There was a man, he said, who planted a fig tree in his garden, and he watched it grow: one year, and two years. And finally in the summer of the third year he came to see that tree, his mouth watering for those sweet, juicy figs. But that summer came and went and there still wasn’t a single fig on that tree. So the man told his gardener, “Go ahead and chop that thing down. It’s not worth the space it’s taking up in my garden.” But the gardener had been taking care of that tree, and he wasn’t ready to give up on it. “Give me another year,” he begged. “Let me loosen up the soil around its roots. Let me give it a good feeding of manure. See if it doesn’t bear fruit next year after all.”
When Jesus says we need to “repent” we tend to think he want us to be sorry for something, he wants us to feel regret or remorse. And that is what the English word “repentance” means. But the word Jesus uses is “metanoia” which doesn’t mean feeling sorry. It means having a change of mind, thinking in a new way. It is what Paul tells us to do in Romans, when he says, “Don’t be conformed, don’t let your mind be shaped, by the thinking of the world. Instead, be transformed by the renewing of your mind.” So to repent, as Jesus means it, means to be transformed in our thinking and understanding. And Jesus told the story of the fig tree to help transform the way we think.
Repent first of all, Jesus was telling them, from passing judgment. Don’t be so quick to cut down that tree. The suffering of your brother or sister isn’t a punishment because he or she is more sinful than everybody else; suffering is what comes of living in a broken world. Suffering happens to everyone. Death comes to everyone, one way or another, sooner or later.
Sayyad Milne was one of the 50 people who died in the Al Noor Mosque on March 15th. He was 14 years old. He liked strawberry Nutella waffles. He loved playing soccer. He had dreams of playing professional soccer some day. There was no reason for Sayyad’s death; he didn’t deserve for his life to be cut so very short; there was no logic to it, except that he lived in a broken world where someone was so filled with hate that he did what was unreasonable, unthinkable.
God doesn’t desire anyone’s death as payback for sin. He forgives our sin. He works and watches eagerly and patiently for signs of life, just like the gardener who dug and fertilized and cared for the fig tree. John the Baptist used the same image when he preached to the crowds who came to be baptized. “Produce fruit in keeping with your repentance,” he warned them. “You came out here to turn away from your sin. Now live like you’ve turned away.”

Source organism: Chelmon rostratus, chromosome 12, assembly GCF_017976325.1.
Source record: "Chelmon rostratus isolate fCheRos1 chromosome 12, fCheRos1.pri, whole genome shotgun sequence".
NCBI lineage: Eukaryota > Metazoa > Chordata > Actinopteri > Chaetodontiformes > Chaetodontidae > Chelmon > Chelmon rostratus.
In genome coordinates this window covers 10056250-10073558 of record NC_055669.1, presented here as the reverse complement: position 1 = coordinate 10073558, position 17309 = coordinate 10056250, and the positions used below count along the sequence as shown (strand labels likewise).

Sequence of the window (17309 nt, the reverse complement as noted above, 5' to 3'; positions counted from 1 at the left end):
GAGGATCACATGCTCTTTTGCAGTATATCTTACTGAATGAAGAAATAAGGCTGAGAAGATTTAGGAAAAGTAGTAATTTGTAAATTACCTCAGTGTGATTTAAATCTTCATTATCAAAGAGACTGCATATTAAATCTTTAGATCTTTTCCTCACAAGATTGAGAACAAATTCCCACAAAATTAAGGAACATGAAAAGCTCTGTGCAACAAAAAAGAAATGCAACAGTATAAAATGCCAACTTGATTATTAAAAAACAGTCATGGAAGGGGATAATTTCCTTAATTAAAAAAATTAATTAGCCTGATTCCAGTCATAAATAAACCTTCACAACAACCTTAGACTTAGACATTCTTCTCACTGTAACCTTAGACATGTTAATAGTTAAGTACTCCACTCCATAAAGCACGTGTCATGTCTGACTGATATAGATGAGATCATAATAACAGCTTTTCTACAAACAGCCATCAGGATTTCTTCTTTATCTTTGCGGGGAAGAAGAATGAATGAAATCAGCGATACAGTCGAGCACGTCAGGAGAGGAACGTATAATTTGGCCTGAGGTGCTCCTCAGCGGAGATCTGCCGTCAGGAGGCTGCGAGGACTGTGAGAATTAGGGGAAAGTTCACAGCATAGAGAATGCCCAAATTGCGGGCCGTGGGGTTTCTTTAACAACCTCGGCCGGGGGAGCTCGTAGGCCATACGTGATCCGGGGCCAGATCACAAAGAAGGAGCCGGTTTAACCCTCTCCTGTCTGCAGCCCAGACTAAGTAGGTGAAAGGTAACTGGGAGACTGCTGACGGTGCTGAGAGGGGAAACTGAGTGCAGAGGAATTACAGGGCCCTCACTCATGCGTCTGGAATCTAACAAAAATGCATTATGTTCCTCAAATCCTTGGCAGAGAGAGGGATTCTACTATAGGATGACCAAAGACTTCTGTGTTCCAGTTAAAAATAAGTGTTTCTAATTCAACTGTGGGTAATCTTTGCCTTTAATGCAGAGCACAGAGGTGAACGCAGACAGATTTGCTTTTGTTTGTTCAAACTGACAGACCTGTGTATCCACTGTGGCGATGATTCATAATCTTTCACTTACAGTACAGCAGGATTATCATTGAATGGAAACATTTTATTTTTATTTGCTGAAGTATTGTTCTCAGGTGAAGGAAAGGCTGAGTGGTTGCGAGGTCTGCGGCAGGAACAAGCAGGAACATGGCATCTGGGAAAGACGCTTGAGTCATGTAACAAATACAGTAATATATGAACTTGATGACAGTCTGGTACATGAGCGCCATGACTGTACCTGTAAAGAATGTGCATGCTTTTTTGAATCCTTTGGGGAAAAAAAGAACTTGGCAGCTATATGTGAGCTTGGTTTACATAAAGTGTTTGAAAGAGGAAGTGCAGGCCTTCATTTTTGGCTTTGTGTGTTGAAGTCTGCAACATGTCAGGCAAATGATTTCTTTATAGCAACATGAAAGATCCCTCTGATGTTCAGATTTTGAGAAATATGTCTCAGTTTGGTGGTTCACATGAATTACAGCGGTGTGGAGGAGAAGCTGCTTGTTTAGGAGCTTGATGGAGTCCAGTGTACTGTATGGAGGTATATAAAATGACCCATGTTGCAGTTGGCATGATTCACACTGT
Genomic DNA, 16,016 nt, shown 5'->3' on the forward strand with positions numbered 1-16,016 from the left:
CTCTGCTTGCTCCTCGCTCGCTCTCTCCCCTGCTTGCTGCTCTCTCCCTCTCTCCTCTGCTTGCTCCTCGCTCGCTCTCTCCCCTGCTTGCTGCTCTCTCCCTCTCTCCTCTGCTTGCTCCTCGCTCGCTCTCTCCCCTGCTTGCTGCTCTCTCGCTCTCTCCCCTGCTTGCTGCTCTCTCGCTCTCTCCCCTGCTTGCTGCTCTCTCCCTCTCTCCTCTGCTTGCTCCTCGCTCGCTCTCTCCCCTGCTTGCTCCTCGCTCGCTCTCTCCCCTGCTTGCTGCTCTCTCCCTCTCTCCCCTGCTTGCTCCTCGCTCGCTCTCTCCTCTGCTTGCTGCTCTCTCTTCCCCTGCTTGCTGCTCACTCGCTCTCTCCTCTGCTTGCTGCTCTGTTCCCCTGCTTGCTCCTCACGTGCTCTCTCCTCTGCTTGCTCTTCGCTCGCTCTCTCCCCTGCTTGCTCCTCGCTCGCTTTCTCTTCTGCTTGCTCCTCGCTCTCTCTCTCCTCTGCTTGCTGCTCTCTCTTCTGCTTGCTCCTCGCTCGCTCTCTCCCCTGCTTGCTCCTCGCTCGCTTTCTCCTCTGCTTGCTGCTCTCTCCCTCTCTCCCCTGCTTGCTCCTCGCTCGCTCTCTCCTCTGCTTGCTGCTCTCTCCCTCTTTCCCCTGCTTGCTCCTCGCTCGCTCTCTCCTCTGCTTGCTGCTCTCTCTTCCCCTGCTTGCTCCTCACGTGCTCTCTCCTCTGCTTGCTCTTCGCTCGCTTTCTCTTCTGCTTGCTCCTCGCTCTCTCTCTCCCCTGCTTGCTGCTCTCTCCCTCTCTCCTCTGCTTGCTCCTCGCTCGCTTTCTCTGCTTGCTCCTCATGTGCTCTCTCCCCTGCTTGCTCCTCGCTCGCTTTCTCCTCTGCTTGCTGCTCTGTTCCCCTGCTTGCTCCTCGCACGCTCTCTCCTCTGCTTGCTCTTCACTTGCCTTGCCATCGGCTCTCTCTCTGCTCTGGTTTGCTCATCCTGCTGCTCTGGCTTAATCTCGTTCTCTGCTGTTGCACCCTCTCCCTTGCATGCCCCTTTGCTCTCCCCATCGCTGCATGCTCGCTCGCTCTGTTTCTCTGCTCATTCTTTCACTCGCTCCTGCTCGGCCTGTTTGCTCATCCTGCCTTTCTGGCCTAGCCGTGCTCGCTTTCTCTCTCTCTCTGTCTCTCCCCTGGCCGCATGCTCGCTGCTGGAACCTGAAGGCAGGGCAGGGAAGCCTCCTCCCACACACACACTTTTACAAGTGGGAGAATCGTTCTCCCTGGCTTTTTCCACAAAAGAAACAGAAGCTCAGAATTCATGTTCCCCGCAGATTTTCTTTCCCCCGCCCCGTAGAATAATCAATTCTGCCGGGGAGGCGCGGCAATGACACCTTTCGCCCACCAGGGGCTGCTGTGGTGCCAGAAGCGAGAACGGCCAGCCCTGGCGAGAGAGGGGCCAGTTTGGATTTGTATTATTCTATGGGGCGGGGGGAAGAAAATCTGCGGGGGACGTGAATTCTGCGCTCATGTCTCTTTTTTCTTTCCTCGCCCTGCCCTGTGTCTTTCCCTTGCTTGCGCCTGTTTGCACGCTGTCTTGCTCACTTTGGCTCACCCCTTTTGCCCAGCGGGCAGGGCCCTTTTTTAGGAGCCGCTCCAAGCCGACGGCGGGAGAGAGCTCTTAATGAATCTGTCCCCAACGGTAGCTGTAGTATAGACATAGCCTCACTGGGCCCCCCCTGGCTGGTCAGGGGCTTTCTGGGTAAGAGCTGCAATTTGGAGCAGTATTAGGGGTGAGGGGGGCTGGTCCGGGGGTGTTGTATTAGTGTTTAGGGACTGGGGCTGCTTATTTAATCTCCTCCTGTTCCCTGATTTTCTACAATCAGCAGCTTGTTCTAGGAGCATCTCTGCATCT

After the shooting in Christchurch, the members of the Tree of Life Synagogue in Pittsburgh raised thousands of dollars to aid the families and friends of the victims of the shooting in New Zealand. They understood the suffering of those people, because a few months ago they were victims of a shooting themselves, an act of hatred that took the lives of eleven of their members. And so they did what they could to give life where there had been so much death already. After the shooting at the Tree of Life Synagogue, members of the Islamic Cultural Center of Quebec City had traveled to Pittsburgh to offer support and sympathy. They understood the suffering of the people in Pittsburgh, because in January 2017, a gunman had broken in and killed six of their members. None of those people were Christians. They were Jews and Muslims, people with a centuries-old tradition of animosity and violence. But they chose life over death. They chose compassion over judgment. They lived out the good and perfect will of God. They bore good fruit.
Hatred and fear and judgment deal out death. But life produces more life. That’s what fruit is all about. The fruit of a plant is that part of the plant that bears the seed from which more life can grow. It’s really easy to become overwhelmed by hearing about all these deaths – so much suffering, so much hatred, so much loss. We can become bitter. We can become afraid. We can keep asking “Why?” We can look around for someone to pin the blame on. Or we can repent, Jesus-style – we can be transformed by the renewing of our minds. Instead of judging one another, we can look at each other with compassion. Instead of giving up on life, we can be givers of life, God’s fruitful people: not in our own strength, but as we are cultivated and nurtured by the Master Gardener, who said, “Whoever abides in me and I in him, he it is that bears much fruit, for apart from me you can do nothing.”